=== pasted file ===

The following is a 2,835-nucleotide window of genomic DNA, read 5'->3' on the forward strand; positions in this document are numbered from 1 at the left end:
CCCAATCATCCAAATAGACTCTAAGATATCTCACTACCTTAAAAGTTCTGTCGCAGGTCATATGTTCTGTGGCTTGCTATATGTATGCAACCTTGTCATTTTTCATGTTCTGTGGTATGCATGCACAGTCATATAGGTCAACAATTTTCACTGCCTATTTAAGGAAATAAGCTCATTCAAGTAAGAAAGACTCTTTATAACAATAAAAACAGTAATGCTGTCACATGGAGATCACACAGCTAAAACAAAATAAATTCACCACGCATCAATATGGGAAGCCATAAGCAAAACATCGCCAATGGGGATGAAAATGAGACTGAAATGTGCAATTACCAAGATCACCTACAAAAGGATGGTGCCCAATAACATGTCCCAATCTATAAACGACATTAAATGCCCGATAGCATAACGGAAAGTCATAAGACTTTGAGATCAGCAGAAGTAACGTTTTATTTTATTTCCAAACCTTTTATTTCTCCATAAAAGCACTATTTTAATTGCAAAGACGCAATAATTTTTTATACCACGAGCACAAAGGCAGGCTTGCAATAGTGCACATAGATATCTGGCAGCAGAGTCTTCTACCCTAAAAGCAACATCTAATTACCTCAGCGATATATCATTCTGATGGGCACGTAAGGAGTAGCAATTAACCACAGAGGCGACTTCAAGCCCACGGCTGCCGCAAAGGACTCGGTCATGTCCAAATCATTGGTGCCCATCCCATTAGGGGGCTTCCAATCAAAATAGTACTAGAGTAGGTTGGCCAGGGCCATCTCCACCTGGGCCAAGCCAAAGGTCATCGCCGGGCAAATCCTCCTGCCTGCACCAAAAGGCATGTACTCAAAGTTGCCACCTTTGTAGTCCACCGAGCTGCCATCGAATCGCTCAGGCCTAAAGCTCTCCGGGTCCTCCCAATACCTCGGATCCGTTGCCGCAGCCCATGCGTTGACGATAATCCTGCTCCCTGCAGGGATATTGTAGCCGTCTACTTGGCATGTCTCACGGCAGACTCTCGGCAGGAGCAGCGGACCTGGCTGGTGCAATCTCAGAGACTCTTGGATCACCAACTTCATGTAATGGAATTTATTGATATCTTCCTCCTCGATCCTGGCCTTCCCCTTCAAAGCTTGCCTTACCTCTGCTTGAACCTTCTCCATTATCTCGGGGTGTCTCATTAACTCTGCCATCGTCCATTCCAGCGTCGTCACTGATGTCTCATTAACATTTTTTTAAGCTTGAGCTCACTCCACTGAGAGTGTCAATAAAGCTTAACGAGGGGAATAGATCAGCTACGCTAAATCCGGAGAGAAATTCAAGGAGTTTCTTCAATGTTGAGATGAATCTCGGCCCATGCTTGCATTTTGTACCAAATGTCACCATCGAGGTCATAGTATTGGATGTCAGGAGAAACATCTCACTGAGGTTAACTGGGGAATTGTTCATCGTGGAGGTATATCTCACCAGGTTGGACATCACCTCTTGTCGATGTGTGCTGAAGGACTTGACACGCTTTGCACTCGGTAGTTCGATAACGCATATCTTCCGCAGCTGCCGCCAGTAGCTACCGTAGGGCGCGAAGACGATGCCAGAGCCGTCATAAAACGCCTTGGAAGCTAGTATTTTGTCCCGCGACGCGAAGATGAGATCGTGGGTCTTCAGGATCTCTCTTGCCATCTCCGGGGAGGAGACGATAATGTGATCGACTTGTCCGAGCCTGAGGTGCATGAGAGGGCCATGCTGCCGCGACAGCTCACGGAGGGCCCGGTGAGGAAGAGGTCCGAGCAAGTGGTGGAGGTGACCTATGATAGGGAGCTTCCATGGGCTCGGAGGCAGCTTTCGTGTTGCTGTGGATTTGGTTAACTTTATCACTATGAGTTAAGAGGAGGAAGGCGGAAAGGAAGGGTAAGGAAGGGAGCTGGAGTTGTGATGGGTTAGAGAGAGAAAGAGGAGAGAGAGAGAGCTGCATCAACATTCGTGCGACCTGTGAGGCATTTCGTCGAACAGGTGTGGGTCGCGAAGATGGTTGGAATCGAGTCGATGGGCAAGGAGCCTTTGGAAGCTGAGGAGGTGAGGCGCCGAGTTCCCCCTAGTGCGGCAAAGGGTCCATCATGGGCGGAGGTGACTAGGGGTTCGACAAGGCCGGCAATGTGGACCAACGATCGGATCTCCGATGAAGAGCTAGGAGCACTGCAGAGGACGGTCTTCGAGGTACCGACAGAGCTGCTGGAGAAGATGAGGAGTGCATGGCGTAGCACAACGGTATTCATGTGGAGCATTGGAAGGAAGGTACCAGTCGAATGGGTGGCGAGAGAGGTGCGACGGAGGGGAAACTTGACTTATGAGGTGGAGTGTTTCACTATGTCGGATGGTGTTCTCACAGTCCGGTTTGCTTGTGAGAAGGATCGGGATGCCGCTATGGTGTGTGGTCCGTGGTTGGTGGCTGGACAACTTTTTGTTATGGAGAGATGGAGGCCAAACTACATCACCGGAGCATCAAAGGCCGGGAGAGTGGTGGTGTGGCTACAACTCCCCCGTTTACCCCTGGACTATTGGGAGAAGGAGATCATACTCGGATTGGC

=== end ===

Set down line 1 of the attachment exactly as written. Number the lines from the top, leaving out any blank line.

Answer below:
The following is a 2,835-nucleotide window of genomic DNA, read 5'->3' on the forward strand; positions in this document are numbered from 1 at the left end: